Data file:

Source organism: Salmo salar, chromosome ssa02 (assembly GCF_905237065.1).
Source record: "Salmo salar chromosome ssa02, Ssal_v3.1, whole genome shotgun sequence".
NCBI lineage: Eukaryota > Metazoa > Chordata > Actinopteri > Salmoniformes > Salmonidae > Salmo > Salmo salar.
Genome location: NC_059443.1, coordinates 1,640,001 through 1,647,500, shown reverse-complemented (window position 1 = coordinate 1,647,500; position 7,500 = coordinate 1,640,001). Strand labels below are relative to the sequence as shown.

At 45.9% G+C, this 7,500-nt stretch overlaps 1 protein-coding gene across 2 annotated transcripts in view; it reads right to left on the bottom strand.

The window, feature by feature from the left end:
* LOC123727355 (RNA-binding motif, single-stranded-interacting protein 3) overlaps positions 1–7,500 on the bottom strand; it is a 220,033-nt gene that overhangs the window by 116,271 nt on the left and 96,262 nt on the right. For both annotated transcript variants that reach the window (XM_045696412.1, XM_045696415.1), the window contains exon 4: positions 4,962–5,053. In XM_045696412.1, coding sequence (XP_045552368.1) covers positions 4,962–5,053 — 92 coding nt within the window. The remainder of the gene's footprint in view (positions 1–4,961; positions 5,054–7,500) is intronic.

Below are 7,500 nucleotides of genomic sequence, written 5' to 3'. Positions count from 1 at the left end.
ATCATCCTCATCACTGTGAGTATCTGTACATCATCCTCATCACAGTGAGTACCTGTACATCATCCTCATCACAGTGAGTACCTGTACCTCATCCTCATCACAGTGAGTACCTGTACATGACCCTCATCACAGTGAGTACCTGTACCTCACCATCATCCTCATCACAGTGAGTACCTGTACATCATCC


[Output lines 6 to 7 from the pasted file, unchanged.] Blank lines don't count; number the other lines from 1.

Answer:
The window, feature by feature from the left end:
* LOC123727355 (RNA-binding motif, single-stranded-interacting protein 3) overlaps positions 1–7,500 on the bottom strand; it is a 220,033-nt gene that overhangs the window by 116,271 nt on the left and 96,262 nt on the right. For both annotated transcript variants that reach the window (XM_045696412.1, XM_045696415.1), the window contains exon 4: positions 4,962–5,053. In XM_045696412.1, coding sequence (XP_045552368.1) covers positions 4,962–5,053 — 92 coding nt within the window. The remainder of the gene's footprint in view (positions 1–4,961; positions 5,054–7,500) is intronic.